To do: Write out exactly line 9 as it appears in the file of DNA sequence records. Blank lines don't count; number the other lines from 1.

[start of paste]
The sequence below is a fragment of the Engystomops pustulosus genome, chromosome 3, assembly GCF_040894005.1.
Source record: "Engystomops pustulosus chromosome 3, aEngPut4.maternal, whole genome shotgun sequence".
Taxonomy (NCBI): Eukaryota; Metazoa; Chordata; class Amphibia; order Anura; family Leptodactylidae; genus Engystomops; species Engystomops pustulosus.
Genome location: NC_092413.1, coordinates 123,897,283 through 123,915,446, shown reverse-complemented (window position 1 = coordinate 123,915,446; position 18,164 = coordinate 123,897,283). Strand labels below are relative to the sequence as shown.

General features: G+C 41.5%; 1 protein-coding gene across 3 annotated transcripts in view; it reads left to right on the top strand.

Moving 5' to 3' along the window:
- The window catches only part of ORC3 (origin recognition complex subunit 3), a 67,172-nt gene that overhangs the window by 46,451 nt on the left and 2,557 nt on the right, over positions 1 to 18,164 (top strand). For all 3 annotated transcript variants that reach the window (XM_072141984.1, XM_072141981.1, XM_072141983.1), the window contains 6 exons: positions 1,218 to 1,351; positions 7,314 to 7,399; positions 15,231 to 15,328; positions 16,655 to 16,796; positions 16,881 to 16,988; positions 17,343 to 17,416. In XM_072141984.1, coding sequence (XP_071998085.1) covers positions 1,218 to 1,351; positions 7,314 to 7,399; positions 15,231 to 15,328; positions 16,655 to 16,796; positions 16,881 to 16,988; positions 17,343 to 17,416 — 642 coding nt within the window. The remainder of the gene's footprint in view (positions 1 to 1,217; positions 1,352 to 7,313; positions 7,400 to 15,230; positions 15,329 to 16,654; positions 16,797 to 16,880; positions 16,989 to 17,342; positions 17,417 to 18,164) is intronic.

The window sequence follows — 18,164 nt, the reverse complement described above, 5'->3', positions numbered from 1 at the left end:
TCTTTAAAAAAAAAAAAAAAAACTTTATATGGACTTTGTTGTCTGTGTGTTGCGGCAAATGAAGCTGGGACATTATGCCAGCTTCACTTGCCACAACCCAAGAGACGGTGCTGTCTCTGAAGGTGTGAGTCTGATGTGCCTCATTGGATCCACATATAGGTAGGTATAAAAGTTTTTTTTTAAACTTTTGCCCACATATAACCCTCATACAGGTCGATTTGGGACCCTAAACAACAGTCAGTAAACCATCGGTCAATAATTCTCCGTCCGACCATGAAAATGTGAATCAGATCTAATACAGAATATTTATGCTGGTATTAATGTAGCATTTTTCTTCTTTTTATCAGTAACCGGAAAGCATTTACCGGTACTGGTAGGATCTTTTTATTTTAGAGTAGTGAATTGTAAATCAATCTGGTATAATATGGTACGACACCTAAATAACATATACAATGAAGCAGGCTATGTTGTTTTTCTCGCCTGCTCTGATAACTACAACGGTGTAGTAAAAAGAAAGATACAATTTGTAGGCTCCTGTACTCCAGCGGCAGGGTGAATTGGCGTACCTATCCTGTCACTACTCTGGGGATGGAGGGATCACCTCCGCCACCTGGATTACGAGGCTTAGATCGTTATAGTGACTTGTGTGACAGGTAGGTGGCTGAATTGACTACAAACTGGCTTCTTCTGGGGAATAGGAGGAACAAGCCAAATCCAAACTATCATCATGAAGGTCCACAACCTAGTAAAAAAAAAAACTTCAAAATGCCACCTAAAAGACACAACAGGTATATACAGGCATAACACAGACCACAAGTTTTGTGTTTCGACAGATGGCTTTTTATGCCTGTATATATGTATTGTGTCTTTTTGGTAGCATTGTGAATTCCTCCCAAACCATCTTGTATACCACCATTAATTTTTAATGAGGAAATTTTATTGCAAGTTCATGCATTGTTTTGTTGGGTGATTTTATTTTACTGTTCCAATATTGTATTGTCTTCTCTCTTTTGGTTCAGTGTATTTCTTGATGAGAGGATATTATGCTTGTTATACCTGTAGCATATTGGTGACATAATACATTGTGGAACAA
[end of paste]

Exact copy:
TCTTTAAAAAAAAAAAAAAAAACTTTATATGGACTTTGTTGTCTGTGTGTTGCGGCAAATGAAGCTGGGACATTATGCCAGCTTCACTTGCCACAACCCAAGAGACGGTGCTGTCTCTGAAGGTGTGAGTCTGATGTGCCTCATTGGATCCACATATAGGTAGGTATAAAAGTTTTTTTTTAAACTTTTGCCCACATATAACCCTCATACAGGTCGATTTGGGACCCTAAACAACAGTCAGTAAACCATCGGTCAATAATTCTCCGTCCGACCATGAAAATGTGAATCAGATCTAATACAGAATATTTATGCTGGTATTAATGTAGCATTTTTCTTCTTTTTATCAGTAACCGGAAAGCATTTACCGGTACTGGTAGGATCTTTTTATTTTAGAGTAGTGAATTGTAAATCAATCTGGTATAATATGGTACGACACCTAAATAACATATACAATGAAGCAGGCTATGTTGTTTTTCTCGCCTGCTCTGATAACTACAACGGTGTAGTAAAAAGAAAGATACAATTTGTAGGCTCCTGTACTCCAGCGGCAGGGTGAATTGGCGTACCTATCCTGTCACTACTCTGGGGATGGAGGGATCACCTCCGCCACCTGGATTACGAGGCTTAGATCGTTATAGTGACTTGTGTGACAGGTAGGTGGCTGAATTGACTACAAACTGGCTTCTTCTGGGGAATAGGAGGAACAAGCCAAATCCAAACTATCATCATGAAGGTCCACAACCTAGTAAAAAAAAAAACTTCAAAATGCCACCTAAAAGACACAACAGGTATATACAGGCATAACACAGACCACAAGTTTTGTGTTTCGACAGATGGCTTTTTATGCCTGTATATATGTATTGTGTCTTTTTGGTAGCATTGTGAATTCCTCCCAAACCATCTTGTATACCACCATTAATTTTTAATGAGGAAATTTTATTGCAAGTTCATGCATTGTTTTGTTGGGTGATTTTATTTTACTGTTCCAATATTGTATTGTCTTCTCTCTTTTGGTTCAGTGTATTTCTTGATGAGAGGATATTATGCTTGTTATACCTGTAGCATATTGGTGACATAATACATTGTGGAACAA